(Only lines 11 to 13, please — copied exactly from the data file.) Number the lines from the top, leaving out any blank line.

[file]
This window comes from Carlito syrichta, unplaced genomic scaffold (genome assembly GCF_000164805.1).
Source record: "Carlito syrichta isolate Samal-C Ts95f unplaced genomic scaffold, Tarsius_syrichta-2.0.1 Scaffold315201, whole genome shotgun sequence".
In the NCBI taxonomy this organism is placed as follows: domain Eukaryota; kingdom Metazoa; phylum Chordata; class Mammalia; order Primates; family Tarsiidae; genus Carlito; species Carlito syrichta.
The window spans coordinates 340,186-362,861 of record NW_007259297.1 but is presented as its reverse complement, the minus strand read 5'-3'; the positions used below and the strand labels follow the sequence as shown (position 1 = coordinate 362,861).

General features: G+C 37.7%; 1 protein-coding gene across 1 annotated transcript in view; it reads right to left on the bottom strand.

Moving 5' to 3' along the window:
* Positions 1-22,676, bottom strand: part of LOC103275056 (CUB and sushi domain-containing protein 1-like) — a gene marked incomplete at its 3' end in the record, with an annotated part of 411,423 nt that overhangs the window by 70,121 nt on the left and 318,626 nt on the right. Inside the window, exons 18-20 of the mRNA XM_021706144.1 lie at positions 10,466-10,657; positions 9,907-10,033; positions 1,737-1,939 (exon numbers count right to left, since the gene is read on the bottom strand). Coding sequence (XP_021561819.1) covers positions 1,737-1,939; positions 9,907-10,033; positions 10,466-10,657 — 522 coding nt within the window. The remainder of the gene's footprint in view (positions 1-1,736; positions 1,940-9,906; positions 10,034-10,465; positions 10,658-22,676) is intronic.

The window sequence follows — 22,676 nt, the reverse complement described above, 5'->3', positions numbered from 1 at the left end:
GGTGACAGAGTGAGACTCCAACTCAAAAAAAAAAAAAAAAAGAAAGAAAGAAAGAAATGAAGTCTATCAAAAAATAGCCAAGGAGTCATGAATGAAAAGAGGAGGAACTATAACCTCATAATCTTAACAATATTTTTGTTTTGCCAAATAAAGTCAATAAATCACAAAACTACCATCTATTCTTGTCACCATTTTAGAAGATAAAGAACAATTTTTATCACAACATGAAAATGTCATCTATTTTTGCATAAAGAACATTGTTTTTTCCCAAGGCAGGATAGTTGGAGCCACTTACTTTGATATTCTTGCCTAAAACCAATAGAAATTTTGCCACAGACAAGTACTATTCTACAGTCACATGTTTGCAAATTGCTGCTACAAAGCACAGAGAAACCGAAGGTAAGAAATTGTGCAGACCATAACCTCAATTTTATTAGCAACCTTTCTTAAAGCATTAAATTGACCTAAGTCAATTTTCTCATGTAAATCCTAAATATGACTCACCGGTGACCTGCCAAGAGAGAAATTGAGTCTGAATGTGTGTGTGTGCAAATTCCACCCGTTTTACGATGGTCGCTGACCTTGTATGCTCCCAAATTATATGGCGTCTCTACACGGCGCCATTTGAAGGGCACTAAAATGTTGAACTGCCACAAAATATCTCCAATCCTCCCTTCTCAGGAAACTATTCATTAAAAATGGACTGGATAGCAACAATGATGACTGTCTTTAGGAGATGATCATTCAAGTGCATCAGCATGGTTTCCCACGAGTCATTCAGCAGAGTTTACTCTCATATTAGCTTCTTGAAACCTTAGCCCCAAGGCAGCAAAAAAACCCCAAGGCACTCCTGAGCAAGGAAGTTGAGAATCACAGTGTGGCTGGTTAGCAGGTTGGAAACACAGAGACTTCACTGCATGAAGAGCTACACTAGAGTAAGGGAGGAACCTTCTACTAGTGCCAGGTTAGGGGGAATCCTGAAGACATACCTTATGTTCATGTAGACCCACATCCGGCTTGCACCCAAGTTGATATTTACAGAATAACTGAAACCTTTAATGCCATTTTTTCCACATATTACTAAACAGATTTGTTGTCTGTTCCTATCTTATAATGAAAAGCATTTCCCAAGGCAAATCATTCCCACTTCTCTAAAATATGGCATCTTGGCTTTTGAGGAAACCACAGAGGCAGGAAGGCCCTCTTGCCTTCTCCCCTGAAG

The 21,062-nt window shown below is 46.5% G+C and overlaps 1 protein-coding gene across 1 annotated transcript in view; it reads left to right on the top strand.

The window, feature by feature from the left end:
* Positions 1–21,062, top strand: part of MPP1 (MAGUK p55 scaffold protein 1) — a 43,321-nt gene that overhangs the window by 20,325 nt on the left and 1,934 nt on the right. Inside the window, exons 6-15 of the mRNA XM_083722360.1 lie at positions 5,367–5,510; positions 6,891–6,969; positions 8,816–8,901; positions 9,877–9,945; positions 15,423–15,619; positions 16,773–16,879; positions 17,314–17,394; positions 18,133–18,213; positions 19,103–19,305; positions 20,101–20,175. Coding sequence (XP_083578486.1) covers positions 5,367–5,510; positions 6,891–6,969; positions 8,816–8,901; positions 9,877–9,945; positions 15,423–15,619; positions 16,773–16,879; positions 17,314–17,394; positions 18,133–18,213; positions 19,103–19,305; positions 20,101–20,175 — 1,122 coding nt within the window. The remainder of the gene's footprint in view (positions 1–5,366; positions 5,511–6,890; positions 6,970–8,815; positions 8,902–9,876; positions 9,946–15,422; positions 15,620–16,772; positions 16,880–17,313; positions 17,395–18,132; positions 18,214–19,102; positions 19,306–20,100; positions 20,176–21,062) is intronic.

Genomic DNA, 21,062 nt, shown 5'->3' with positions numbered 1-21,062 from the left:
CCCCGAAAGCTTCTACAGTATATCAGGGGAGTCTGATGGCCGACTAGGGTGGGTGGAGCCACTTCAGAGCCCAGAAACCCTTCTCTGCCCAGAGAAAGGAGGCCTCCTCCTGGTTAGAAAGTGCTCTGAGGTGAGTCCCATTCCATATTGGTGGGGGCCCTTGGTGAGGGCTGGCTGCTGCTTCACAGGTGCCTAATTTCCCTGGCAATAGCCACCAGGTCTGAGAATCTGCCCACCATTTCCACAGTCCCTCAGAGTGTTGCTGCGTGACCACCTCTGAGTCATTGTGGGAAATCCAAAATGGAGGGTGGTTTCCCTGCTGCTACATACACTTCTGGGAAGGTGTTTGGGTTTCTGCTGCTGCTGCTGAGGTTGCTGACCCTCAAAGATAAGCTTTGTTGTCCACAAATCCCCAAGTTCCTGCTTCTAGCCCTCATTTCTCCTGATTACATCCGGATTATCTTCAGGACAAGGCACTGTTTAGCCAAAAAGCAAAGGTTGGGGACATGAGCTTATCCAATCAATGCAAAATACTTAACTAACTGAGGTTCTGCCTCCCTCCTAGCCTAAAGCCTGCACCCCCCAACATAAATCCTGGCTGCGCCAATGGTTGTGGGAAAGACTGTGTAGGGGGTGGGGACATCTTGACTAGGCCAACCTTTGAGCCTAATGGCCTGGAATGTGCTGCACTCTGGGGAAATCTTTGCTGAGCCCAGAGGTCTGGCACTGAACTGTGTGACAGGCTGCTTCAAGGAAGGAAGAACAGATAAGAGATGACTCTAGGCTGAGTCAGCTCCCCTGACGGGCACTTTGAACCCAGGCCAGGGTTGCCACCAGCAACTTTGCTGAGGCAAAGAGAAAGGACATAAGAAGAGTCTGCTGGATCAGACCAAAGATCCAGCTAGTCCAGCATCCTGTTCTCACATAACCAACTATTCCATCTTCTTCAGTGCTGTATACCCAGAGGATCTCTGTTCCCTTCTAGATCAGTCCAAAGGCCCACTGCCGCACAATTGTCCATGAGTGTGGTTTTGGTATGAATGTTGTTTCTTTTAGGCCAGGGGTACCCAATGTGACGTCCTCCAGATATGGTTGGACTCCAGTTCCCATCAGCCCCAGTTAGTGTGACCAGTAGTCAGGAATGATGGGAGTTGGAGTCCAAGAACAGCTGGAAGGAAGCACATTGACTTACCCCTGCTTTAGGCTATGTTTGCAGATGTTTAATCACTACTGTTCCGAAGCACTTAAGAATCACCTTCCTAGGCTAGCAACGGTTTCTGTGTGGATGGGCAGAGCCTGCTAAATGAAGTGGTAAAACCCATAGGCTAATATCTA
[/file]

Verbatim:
The window, feature by feature from the left end:
* Positions 1–21,062, top strand: part of MPP1 (MAGUK p55 scaffold protein 1) — a 43,321-nt gene that overhangs the window by 20,325 nt on the left and 1,934 nt on the right. Inside the window, exons 6-15 of the mRNA XM_083722360.1 lie at positions 5,367–5,510; positions 6,891–6,969; positions 8,816–8,901; positions 9,877–9,945; positions 15,423–15,619; positions 16,773–16,879; positions 17,314–17,394; positions 18,133–18,213; positions 19,103–19,305; positions 20,101–20,175. Coding sequence (XP_083578486.1) covers positions 5,367–5,510; positions 6,891–6,969; positions 8,816–8,901; positions 9,877–9,945; positions 15,423–15,619; positions 16,773–16,879; positions 17,314–17,394; positions 18,133–18,213; positions 19,103–19,305; positions 20,101–20,175 — 1,122 coding nt within the window. The remainder of the gene's footprint in view (positions 1–5,366; positions 5,511–6,890; positions 6,970–8,815; positions 8,902–9,876; positions 9,946–15,422; positions 15,620–16,772; positions 16,880–17,313; positions 17,395–18,132; positions 18,214–19,102; positions 19,306–20,100; positions 20,176–21,062) is intronic.

Genomic DNA, 21,062 nt, shown 5'->3' with positions numbered 1-21,062 from the left: